Rationale: The rapid diagnosis of pulmonary tuberculosis (TB) is difficult when acid fast bacilli (AFB) cannot be detected in sputum smears. Objectives: Following a proof of principle study, we examined in routine clinical practice whether individuals with sputum AFB smear-negative TB can be discriminated from those with latent TB infection by local immunodiagnosis with a Mycobacterium tuberculosis-specific enzyme-linked immunospot (ELISpot) assay. Methods: Subjects suspected of having active TB who were unable to produce sputum or with AFB-negative sputum smears were prospectively enrolled at Tuberculosis Network European Trialsgroup centers in Europe. ELISpot with early-secretory-antigenic- target-6 and culture-filtrate-protein-10 peptides was performed on peripheral blood mononuclear cells (PBMCs) and bronchoalveolar lavage mononuclear cells (BALMCs). M. tuberculosis-specific nucleic acid amplification (NAAT) was performed on bronchoalveolar lavage fluid. Measurements and Main Results: Seventy-one of 347 (20.4%) patients had active TB. Out of 276 patients who had an alternative diagnosis, 127 (46.0%) were considered to be latently infected with M. tuberculosis by a positive PBMC ELISpot result. The sensitivity and specificity of BALMC ELISpot for the diagnosis of active pulmonary TB were 91 and 80%, respectively. The BALMC ELISpot (diagnostic odds ratio [OR], 40.4) was superior to PBMC ELISpot (OR, 10.0), tuberculin skin test (OR, 7.8), and M. tuberculosis specific NAAT (OR, 12.4) to diagnose sputum AFB smear-negative TB. In contrast to PBMC ELISpot and tuberculin skin test, the BALMC ELISpot was not influenced by previous history of TB. Conclusions: Bronchoalveolar lavage ELISpot is an important advancement to rapidly distinguish sputum AFB smear-negative TB from latent TB infection in routine clinical practice.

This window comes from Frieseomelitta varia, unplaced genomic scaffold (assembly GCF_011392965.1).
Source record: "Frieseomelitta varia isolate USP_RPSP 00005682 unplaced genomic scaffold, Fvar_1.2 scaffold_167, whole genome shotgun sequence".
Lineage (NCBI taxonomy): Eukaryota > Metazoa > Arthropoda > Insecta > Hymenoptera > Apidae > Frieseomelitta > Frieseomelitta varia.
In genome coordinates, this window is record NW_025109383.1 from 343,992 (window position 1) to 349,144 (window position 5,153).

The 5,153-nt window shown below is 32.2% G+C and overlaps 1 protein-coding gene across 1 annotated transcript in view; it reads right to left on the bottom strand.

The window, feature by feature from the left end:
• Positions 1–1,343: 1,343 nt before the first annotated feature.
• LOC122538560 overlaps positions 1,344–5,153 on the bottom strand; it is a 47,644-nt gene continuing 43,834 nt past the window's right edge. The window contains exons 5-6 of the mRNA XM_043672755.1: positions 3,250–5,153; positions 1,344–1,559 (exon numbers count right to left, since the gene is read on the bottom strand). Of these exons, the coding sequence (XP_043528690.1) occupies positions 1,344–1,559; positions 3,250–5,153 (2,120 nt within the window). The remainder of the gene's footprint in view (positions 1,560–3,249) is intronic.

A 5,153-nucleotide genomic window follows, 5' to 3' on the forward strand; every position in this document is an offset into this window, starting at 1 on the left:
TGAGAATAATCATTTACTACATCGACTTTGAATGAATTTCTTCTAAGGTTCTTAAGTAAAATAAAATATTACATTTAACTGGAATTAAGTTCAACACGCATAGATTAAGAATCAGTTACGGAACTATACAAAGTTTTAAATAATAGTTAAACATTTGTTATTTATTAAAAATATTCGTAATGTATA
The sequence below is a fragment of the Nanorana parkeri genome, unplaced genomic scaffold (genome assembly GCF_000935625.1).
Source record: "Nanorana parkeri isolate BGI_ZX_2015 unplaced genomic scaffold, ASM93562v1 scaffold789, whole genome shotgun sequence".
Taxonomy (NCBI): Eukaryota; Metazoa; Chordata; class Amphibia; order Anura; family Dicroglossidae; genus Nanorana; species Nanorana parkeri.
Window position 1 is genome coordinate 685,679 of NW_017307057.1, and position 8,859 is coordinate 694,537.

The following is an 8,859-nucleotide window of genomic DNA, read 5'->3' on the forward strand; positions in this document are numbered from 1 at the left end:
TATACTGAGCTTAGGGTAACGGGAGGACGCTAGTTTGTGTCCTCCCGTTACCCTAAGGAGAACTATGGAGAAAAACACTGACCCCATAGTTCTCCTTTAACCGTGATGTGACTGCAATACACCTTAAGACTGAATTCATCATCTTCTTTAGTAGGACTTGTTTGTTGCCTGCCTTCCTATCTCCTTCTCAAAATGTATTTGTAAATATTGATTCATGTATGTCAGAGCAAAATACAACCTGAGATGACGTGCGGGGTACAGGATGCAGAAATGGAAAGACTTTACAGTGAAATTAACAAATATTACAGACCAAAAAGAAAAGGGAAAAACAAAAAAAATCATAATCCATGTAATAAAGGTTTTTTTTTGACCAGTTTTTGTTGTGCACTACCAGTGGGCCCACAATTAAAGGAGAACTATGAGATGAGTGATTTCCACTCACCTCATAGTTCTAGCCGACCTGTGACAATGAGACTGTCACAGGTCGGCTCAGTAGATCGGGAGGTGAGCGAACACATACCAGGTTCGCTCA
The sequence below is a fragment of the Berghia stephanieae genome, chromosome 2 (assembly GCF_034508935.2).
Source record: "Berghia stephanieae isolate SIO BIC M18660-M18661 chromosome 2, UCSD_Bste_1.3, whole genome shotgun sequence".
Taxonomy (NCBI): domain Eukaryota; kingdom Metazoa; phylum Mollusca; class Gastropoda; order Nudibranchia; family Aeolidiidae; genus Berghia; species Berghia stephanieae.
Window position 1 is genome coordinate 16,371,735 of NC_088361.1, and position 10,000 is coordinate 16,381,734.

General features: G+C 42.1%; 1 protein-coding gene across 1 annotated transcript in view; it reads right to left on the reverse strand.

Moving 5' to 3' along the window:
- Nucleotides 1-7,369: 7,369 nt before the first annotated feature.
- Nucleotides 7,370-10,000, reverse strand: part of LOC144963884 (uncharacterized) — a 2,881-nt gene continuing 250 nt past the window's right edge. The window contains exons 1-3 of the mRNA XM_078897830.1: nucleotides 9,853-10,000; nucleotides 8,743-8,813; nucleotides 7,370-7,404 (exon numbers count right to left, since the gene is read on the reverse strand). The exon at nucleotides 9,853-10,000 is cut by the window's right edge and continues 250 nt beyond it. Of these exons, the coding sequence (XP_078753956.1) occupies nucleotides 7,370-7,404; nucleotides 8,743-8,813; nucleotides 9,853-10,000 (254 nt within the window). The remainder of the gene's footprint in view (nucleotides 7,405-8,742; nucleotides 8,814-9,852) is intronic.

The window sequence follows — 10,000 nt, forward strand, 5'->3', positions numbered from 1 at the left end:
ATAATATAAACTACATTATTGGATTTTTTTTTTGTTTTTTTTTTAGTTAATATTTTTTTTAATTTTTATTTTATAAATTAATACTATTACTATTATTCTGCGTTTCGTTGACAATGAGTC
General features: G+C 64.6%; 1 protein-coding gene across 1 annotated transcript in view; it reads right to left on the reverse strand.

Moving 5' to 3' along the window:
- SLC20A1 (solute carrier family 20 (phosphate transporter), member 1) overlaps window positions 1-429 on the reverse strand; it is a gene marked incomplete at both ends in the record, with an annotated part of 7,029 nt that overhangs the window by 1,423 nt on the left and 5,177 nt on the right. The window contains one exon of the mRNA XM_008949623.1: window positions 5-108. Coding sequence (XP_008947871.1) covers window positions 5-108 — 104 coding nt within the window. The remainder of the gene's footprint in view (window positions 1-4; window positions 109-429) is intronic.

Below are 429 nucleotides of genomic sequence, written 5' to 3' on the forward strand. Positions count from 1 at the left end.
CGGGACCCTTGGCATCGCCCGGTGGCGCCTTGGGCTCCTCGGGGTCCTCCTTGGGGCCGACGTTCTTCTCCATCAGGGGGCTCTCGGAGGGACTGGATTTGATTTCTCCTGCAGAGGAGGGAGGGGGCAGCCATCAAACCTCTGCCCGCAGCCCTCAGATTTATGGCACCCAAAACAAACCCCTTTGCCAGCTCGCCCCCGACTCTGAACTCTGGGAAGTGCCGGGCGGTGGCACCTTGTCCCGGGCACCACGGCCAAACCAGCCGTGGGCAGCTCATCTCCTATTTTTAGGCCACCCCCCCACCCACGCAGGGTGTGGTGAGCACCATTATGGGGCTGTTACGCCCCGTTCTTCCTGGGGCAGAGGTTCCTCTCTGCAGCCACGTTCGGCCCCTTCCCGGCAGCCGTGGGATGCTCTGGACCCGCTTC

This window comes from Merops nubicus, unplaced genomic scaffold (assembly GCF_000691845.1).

|Number of pages||8|
|Journal||American Journal of Respiratory and Critical Care Medicine|
|Publication status||Published - Oct 1 2009|
ASJC Scopus subject areas
- Pulmonary and Respiratory Medicine
- Critical Care and Intensive Care Medicine